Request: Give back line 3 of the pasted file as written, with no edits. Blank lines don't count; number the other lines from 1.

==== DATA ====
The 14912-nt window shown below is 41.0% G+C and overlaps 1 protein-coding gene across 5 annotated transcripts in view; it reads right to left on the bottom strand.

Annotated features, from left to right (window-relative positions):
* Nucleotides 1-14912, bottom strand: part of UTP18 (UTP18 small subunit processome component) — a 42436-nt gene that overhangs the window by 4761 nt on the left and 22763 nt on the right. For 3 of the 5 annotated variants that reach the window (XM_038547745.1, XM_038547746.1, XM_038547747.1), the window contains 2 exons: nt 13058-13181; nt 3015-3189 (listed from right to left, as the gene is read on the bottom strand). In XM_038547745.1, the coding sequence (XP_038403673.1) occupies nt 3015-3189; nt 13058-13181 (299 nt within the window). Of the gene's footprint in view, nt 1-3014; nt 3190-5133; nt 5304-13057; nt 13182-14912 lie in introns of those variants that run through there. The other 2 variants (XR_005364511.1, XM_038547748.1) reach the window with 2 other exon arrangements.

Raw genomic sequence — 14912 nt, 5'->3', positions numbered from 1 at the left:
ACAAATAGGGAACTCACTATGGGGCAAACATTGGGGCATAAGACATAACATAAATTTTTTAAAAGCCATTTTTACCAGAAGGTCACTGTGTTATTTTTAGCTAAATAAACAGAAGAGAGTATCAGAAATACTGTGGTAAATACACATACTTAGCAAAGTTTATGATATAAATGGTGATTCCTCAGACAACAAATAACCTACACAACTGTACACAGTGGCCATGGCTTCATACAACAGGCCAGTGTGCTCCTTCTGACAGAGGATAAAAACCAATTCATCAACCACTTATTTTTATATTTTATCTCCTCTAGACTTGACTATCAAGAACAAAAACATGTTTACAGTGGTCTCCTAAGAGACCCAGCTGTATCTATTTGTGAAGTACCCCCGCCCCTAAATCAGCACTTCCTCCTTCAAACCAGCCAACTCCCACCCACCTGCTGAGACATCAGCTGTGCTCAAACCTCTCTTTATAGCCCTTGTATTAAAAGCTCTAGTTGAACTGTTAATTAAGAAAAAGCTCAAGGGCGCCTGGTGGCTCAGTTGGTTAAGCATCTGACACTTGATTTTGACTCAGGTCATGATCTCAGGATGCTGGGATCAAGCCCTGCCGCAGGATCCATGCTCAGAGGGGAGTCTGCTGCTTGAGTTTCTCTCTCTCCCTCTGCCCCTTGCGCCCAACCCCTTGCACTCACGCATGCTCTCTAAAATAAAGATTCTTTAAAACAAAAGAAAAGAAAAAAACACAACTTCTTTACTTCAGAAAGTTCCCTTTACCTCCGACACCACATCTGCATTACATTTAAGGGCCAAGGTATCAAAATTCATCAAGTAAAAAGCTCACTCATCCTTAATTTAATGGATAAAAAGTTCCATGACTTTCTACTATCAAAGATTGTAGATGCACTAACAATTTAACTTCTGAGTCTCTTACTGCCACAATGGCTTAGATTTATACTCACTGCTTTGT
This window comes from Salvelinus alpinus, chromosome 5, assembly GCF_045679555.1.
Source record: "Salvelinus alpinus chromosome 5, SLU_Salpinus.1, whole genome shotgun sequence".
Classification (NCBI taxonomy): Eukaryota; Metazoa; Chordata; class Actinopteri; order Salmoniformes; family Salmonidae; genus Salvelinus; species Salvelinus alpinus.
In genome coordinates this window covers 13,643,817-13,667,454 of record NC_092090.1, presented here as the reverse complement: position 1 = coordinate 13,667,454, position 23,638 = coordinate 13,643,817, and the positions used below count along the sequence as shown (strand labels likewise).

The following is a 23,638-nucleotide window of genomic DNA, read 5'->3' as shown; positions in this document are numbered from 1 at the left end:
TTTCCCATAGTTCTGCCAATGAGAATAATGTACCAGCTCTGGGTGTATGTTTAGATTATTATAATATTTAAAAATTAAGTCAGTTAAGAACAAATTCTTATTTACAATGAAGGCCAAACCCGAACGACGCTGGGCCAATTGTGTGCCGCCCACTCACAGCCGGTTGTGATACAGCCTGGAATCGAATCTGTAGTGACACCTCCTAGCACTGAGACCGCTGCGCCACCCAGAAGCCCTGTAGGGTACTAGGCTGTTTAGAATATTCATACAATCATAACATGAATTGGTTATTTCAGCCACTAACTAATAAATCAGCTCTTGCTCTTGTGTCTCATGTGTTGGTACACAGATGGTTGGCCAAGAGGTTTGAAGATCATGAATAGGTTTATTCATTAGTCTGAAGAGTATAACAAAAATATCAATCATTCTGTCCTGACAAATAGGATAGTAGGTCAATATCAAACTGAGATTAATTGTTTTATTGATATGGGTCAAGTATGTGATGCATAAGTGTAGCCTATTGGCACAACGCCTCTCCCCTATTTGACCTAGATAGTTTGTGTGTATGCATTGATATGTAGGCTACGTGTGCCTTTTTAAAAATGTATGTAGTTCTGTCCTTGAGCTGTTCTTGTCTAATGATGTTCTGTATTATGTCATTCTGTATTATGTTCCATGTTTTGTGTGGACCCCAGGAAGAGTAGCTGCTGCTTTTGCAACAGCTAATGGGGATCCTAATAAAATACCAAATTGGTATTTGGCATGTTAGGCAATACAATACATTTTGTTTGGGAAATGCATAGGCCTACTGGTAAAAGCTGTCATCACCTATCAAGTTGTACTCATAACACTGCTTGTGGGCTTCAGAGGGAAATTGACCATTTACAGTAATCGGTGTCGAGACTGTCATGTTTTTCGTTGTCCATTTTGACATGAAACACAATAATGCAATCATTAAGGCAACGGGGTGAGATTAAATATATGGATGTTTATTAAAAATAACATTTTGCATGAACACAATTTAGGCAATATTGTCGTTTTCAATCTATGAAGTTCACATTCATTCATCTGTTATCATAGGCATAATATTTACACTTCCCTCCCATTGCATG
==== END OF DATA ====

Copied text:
* Nucleotides 1-14912, bottom strand: part of UTP18 (UTP18 small subunit processome component) — a 42436-nt gene that overhangs the window by 4761 nt on the left and 22763 nt on the right. For 3 of the 5 annotated variants that reach the window (XM_038547745.1, XM_038547746.1, XM_038547747.1), the window contains 2 exons: nt 13058-13181; nt 3015-3189 (listed from right to left, as the gene is read on the bottom strand). In XM_038547745.1, the coding sequence (XP_038403673.1) occupies nt 3015-3189; nt 13058-13181 (299 nt within the window). Of the gene's footprint in view, nt 1-3014; nt 3190-5133; nt 5304-13057; nt 13182-14912 lie in introns of those variants that run through there. The other 2 variants (XR_005364511.1, XM_038547748.1) reach the window with 2 other exon arrangements.